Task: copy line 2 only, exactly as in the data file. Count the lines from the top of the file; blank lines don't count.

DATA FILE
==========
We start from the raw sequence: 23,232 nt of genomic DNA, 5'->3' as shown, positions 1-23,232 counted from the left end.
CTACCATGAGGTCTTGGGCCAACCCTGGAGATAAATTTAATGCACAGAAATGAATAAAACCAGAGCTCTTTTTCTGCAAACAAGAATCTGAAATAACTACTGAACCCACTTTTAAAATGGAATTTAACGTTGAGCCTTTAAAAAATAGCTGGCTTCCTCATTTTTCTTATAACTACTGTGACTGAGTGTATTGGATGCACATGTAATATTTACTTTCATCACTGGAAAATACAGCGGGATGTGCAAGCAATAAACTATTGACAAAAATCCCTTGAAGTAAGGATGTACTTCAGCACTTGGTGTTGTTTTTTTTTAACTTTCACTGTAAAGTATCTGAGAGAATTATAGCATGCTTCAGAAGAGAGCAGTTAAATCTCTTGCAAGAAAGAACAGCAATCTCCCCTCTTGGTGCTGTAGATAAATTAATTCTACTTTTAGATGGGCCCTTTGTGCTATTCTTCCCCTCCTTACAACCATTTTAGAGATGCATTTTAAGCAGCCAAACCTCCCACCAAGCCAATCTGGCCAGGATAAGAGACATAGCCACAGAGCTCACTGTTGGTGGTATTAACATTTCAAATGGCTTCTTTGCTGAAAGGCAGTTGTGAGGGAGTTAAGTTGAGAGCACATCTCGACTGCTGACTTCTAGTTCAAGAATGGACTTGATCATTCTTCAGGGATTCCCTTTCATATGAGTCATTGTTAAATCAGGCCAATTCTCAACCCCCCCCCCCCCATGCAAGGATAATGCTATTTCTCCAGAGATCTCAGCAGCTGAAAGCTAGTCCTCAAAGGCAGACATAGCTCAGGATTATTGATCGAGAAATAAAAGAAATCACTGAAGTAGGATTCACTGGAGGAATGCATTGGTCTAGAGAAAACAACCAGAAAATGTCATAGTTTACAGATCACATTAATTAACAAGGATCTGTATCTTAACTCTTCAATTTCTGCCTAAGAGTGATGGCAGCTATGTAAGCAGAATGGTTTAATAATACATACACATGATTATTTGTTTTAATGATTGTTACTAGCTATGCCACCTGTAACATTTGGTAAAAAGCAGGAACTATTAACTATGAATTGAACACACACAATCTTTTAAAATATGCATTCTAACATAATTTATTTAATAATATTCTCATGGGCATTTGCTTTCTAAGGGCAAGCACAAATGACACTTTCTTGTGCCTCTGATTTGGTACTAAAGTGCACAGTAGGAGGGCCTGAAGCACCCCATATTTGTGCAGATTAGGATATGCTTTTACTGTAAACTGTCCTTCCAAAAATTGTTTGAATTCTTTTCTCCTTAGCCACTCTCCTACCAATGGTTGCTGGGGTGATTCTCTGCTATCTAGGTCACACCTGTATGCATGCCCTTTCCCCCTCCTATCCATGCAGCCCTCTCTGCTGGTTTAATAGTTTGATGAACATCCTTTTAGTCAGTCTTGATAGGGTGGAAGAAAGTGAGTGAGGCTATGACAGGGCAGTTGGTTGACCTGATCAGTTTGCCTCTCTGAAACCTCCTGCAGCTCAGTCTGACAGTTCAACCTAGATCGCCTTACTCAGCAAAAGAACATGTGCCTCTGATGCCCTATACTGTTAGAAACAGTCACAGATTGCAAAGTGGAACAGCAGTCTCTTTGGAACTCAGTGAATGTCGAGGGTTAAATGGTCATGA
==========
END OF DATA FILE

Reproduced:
CTACCATGAGGTCTTGGGCCAACCCTGGAGATAAATTTAATGCACAGAAATGAATAAAACCAGAGCTCTTTTTCTGCAAACAAGAATCTGAAATAACTACTGAACCCACTTTTAAAATGGAATTTAACGTTGAGCCTTTAAAAAATAGCTGGCTTCCTCATTTTTCTTATAACTACTGTGACTGAGTGTATTGGATGCACATGTAATATTTACTTTCATCACTGGAAAATACAGCGGGATGTGCAAGCAATAAACTATTGACAAAAATCCCTTGAAGTAAGGATGTACTTCAGCACTTGGTGTTGTTTTTTTTTAACTTTCACTGTAAAGTATCTGAGAGAATTATAGCATGCTTCAGAAGAGAGCAGTTAAATCTCTTGCAAGAAAGAACAGCAATCTCCCCTCTTGGTGCTGTAGATAAATTAATTCTACTTTTAGATGGGCCCTTTGTGCTATTCTTCCCCTCCTTACAACCATTTTAGAGATGCATTTTAAGCAGCCAAACCTCCCACCAAGCCAATCTGGCCAGGATAAGAGACATAGCCACAGAGCTCACTGTTGGTGGTATTAACATTTCAAATGGCTTCTTTGCTGAAAGGCAGTTGTGAGGGAGTTAAGTTGAGAGCACATCTCGACTGCTGACTTCTAGTTCAAGAATGGACTTGATCATTCTTCAGGGATTCCCTTTCATATGAGTCATTGTTAAATCAGGCCAATTCTCAACCCCCCCCCCCCCATGCAAGGATAATGCTATTTCTCCAGAGATCTCAGCAGCTGAAAGCTAGTCCTCAAAGGCAGACATAGCTCAGGATTATTGATCGAGAAATAAAAGAAATCACTGAAGTAGGATTCACTGGAGGAATGCATTGGTCTAGAGAAAACAACCAGAAAATGTCATAGTTTACAGATCACATTAATTAACAAGGATCTGTATCTTAACTCTTCAATTTCTGCCTAAGAGTGATGGCAGCTATGTAAGCAGAATGGTTTAATAATACATACACATGATTATTTGTTTTAATGATTGTTACTAGCTATGCCACCTGTAACATTTGGTAAAAAGCAGGAACTATTAACTATGAATTGAACACACACAATCTTTTAAAATATGCATTCTAACATAATTTATTTAATAATATTCTCATGGGCATTTGCTTTCTAAGGGCAAGCACAAATGACACTTTCTTGTGCCTCTGATTTGGTACTAAAGTGCACAGTAGGAGGGCCTGAAGCACCCCATATTTGTGCAGATTAGGATATGCTTTTACTGTAAACTGTCCTTCCAAAAATTGTTTGAATTCTTTTCTCCTTAGCCACTCTCCTACCAATGGTTGCTGGGGTGATTCTCTGCTATCTAGGTCACACCTGTATGCATGCCCTTTCCCCCTCCTATCCATGCAGCCCTCTCTGCTGGTTTAATAGTTTGATGAACATCCTTTTAGTCAGTCTTGATAGGGTGGAAGAAAGTGAGTGAGGCTATGACAGGGCAGTTGGTTGACCTGATCAGTTTGCCTCTCTGAAACCTCCTGCAGCTCAGTCTGACAGTTCAACCTAGATCGCCTTACTCAGCAAAAGAACATGTGCCTCTGATGCCCTATACTGTTAGAAACAGTCACAGATTGCAAAGTGGAACAGCAGTCTCTTTGGAACTCAGTGAATGTCGAGGGTTAAATGGTCATGA